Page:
In this second of a series on the initial steps of a turnaround, the topic is how we decide who stays with the company and who will be let go.
In last week’s column, “The Initial Steps of a Turnaround: Nothing is Sacred,” I wrote that even if Grandpa Joe invented the rocking widget that started the company, if it’s no longer profitable that product line will be shut down. And if Grandpa Joe is still around and collecting a hefty salary while he spends the day perfecting his fly-fishing technique, he has to go as well.
In previous columns I’ve written about how I’ve had to fire business owners’ relatives and favorite long-time employees. It’s never an easy or enjoyable task but often has to be done to salvage the company.
So how do I decide who continues to collect a paycheck and attend the annual company picnic and who needs to pack up their things and go?
In an ideal situation, we will have time to assess the company’s situation, create a realistic budget, and then turn to the issue of downsizing staff if necessary.
I ask for the organizational chart and then take all the names off of the chart. I take the name of every person on that chart and put it on a separate piece of paper. Then I ask the senior management, “If you could start over again, how would you arrange the company? What positions are needed today to run the company?”
In good times companies tend to get fat. They add assistants, cars, desks, sometimes even buildings. Then as times get tough these positions and assets often remain even as the company’s financial situation begins to deteriorate. It’s a vital step to review the company’s organization in a fresh way.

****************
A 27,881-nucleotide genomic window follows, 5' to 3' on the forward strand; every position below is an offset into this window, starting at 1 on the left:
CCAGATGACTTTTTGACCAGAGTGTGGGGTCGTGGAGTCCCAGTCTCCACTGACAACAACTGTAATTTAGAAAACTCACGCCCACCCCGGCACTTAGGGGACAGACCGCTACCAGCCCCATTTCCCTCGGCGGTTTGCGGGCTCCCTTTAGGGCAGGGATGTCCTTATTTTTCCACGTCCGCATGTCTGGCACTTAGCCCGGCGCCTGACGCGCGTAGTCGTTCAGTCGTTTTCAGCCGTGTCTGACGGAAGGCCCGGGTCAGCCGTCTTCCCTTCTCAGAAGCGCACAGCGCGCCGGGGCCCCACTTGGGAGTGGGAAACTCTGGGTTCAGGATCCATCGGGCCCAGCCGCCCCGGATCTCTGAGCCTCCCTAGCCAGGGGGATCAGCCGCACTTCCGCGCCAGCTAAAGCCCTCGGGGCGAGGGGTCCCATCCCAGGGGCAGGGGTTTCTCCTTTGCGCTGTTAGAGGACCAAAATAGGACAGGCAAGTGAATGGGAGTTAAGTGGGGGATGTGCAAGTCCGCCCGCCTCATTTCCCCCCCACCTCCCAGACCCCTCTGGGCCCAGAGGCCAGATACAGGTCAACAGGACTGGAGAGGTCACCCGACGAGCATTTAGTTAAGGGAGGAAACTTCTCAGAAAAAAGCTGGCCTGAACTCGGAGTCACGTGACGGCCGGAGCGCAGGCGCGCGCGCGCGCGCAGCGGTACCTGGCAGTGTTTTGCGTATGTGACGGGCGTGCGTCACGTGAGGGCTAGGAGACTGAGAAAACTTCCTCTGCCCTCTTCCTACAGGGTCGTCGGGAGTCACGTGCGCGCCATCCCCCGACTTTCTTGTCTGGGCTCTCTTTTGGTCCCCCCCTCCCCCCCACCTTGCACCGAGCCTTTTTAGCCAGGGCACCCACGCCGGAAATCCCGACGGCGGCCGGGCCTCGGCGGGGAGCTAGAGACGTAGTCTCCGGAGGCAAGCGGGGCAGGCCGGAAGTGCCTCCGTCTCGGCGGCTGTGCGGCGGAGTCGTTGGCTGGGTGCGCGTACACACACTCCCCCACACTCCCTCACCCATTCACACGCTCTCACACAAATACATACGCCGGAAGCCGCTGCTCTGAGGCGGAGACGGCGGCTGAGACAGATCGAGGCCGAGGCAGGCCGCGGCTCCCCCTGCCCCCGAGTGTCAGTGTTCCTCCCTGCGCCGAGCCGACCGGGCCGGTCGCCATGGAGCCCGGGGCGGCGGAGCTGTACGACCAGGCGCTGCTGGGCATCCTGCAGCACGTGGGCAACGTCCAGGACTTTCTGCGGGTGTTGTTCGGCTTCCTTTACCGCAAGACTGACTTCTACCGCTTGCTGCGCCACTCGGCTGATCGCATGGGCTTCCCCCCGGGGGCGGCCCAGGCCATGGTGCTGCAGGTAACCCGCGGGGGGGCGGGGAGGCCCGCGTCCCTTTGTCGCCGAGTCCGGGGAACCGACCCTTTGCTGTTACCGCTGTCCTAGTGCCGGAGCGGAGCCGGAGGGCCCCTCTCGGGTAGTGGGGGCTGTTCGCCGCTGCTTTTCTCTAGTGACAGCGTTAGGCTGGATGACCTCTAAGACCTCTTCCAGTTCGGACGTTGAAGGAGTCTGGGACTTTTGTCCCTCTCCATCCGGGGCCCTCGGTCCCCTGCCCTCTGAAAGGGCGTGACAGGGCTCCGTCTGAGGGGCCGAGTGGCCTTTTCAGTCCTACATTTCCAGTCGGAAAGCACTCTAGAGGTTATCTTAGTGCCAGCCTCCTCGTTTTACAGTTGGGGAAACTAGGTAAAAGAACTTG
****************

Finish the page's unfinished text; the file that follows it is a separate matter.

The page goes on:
That process may involve eliminating some positions, consolidating three jobs into two, or having people report in a different manner. Once we rearrange the organizational chart, we go through the names of the people on the pieces of paper and place them in the positions on the chart according to which person is the best one to handle that job, keeping in mind that we need the company’s best performers, its superstars, in the most challenging positions.
When that exercise is completed there will be names left that are not on the chart. And these are the ones we have to get rid of. They no longer have a role in the restructured company.
As for those superstars. In a number of situations the best employees have already left and those superstar performers are not available within the current pool of employees. So once we have stabilized the personnel that are remaining, provided new opportunities for some of the current people and gotten the company on the correct financial path, we need to conduct a search to find those key people.
We can’t run a company with all average people. We need to create a “Lake Wobegone” situation, where like the children there, all the workers are above average.
In the next post I’ll discuss how to search for superstars.